The full costs of loss and/or degradation of biodiversity are difficult to gauge, but available evidence demonstrates that they are substantial and growing. We can rarely value biodiversity itself directly; we value services of the ecosystems of which biodiversity forms an integral and essential part. However, as many of the ecosystem services and benefits are freely available, they are not reflected in standard economic measurements. Moreover, we do not know exactly how many species exist or how many are disappearing. Also many ecosystem services cannot be replaced or if they can, it is only at considerable cost.

The Economics of Ecosystems and Biodiversity (TEEB, 2010[6]) study is a major international initiative to draw attention to the economic benefits of biodiversity, to highlight the growing costs of biodiversity loss and ecosystem degradation, and to draw together expertise from the fields of science, economics and policy (see more information under objective 7). According to the report, at least 40 per cent of the world’s economy and 80 per cent of the needs of the poor are derived from biological resources. In addition, the richer the diversity of life, the greater the opportunity for medical discoveries, economic development, and adaptive responses to such new challenges as climate change. These estimates give an essential insight into biodiversity’s real value. Further analysis and discussion in this field will certainly help countries improve their economic and environmental decision-making processes.

I.3. Current status of biodiversity in Belgium


Belgium has a surface area of 30,528 km² on land and territorial waters in the North Sea of 3,462 km². Yet for such a small territory, it has a remarkable diversity of habitats and species. Flanders, Brussels and North of Wallonia belong to the Atlantic region. The region south to the river valleys of the Meuse and Sambre belong to the Continental region while the marine waters are part of the East Atlantic Boreal biogeographic zone. The main vegetation types found in Belgium are deciduous and coniferous forests, grasslands, heathlands, peat bogs, wetlands, lakes and rivers, and marine ecosystems in the North Sea. The distribution of these varies from region to region. For example, about 80 % of the forested areas are found in the southern part of the country. On the other hand, northern Belgium is noted for its semi-natural grasslands, wetlands, heathlands and coastal dunes.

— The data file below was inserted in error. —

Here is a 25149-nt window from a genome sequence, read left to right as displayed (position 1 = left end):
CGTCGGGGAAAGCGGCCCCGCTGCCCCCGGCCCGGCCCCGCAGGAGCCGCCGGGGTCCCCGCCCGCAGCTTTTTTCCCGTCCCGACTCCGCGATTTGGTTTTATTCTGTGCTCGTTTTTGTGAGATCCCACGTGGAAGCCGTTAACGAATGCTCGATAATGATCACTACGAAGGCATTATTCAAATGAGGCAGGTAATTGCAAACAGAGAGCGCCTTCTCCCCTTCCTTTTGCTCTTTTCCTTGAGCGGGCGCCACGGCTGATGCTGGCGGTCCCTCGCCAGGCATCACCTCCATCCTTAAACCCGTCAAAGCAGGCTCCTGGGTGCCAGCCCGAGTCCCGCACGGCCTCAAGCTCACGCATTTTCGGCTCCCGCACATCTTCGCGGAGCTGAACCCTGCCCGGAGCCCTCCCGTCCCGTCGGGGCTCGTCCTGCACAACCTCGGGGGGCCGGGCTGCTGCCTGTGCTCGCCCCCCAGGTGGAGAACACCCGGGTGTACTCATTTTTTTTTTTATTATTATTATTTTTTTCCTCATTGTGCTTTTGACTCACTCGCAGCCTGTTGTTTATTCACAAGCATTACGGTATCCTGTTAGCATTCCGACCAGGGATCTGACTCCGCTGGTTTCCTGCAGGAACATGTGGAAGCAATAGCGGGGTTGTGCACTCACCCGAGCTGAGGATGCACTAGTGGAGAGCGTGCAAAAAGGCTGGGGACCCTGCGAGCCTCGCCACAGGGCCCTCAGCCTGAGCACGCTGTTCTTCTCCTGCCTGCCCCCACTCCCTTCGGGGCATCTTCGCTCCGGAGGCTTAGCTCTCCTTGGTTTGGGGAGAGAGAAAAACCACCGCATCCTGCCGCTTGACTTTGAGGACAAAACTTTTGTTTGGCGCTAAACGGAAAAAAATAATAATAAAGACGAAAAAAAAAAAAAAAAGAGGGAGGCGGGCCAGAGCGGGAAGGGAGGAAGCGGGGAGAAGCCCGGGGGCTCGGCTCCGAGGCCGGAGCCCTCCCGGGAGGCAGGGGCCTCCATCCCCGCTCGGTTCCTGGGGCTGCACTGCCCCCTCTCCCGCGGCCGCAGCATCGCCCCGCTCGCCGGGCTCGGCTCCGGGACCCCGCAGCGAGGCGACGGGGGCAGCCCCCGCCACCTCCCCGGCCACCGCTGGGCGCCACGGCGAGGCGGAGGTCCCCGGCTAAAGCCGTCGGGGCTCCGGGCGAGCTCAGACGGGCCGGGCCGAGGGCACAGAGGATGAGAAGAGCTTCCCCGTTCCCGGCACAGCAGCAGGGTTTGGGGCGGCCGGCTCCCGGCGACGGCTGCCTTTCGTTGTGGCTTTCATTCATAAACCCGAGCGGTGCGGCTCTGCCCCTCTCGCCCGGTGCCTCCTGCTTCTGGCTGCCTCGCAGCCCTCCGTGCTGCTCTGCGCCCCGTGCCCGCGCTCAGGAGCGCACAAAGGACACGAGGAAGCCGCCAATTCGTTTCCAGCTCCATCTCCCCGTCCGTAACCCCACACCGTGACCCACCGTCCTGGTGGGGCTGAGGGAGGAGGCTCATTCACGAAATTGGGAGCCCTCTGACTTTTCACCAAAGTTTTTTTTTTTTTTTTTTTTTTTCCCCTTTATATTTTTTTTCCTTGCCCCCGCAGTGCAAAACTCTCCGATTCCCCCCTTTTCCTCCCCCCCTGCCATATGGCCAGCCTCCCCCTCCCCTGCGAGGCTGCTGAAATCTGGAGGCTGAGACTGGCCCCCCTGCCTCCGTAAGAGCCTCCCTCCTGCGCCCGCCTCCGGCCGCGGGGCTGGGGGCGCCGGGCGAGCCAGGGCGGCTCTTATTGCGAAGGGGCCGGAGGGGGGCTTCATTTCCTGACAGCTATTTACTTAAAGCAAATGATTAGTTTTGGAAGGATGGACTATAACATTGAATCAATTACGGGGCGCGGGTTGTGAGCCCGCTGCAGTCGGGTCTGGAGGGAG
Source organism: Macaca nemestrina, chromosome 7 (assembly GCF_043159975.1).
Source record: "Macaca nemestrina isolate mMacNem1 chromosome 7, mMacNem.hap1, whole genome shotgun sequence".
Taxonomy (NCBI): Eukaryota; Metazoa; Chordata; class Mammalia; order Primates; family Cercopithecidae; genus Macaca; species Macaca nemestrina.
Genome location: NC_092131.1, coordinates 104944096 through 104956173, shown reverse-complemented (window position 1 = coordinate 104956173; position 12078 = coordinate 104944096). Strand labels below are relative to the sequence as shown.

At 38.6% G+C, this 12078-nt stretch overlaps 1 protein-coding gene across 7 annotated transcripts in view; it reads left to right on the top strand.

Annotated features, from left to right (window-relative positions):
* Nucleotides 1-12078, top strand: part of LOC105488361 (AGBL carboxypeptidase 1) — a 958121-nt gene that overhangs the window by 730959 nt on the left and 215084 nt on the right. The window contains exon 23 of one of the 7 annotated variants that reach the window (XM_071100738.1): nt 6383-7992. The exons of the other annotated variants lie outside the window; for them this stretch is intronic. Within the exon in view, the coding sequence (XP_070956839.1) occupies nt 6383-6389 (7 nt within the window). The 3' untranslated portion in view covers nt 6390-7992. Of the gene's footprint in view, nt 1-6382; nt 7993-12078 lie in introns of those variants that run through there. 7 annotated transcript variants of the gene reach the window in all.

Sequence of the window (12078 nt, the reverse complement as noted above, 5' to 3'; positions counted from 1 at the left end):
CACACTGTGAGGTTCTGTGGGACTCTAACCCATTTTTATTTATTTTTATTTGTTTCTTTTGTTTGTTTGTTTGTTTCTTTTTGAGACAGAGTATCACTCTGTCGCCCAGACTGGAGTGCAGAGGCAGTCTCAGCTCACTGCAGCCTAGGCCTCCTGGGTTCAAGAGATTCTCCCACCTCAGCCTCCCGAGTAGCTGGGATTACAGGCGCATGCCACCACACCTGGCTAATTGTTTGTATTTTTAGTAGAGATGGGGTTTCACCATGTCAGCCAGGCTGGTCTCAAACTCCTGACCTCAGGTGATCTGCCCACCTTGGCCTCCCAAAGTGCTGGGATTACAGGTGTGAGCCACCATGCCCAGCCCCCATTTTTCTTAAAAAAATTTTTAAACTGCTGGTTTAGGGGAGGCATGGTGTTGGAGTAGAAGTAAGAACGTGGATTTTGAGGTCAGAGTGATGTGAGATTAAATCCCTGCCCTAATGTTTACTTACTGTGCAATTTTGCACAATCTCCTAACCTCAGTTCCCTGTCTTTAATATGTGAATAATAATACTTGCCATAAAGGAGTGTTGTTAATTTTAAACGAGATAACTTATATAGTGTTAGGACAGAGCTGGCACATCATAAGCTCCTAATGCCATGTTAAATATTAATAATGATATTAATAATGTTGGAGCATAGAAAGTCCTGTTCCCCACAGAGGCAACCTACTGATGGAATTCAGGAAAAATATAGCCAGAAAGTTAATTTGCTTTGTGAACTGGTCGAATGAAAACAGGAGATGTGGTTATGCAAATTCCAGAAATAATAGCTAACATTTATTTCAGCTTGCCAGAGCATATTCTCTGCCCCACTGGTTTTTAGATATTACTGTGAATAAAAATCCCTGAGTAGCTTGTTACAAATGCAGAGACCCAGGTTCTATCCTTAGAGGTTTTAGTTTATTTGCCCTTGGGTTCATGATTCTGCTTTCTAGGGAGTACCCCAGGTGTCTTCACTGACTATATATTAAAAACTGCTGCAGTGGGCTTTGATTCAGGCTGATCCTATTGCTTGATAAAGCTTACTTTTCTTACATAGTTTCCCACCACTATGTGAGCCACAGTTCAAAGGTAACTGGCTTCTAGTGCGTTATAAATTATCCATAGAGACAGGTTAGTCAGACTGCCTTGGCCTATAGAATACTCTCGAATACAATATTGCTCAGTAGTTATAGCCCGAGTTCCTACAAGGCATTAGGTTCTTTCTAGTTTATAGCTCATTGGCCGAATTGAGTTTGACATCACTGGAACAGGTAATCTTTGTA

The geographical and geological characteristics of Belgium (high plateaus of the Ardennes in the south, the extensive river valleys of the Meuse and Scheldt and the fertile loamy areas in the centre and the low-lying polders on the coast) together with the long-standing human impact in the area of land use have resulted in a huge diversity of natural to semi-natural habitats, many of which are of European importance. At present, no fewer than 58 of them are listed in the EU Habitats Directive and are protected as part of the Natura 2000 network. The Natura 2000 network currently covers up to 12.77 % of Belgian territory at land and 35.85 % at sea).The trends in habitats have been evaluated within the framework of the Article 17 reporting of the EU Habitats Directive (2008-2013)[7]. The overall assessment of conservation status is the following: 9 % of the Belgian habitats of European interest have a favourable conservation status*; 17% have an inadequate, 73 % a bad and 1 % an unknown status.


The Belgian diversity of life forms is made up of around 36,300 recorded species of micro-organisms, plants, fungi and animals. However, expert extrapolations suggest that the actual number should range between 52.000 and 55.000 species. Bacteria and blue-green algae are not included in these numbers. Roughly 6.000 species of bacteria are known worldwide, but this is deemed to be only a fraction of the real number. As many bacteria species are cosmopolitan, we assume that at least a few thousand of them are present in Belgium. In addition, some 300 species of blue-green algae have been found in Belgium, and many more are expected to be discovered. Hence, the total number of species living in Belgium probably amounts to over 55,000 species (Peeters et al., 2003). This figure exceeds all previous estimates and indicates that at present less than two thirds of the species living in our country have been recorded. Moreover, our knowledge is unbalanced and less than 4 % of the species living in Belgium have been studied in detail. The best known are the vascular plants (flowering plants, conifers, ferns, horsetails, quillworts and clubmosses), bryophytes, macro-algae and macro-lichens, vertebrates (fish, amphibians, reptiles, birds and mammals), carabids (ground beetles), butterflies, and dragon and damselflies. They are often used to underpin and justify conservation measures and many species are well-known bio-indicators. Obviously, expanding our knowledge of the remaining 96 % of organisms would improve, refine and optimise Belgian conservation policies and actions.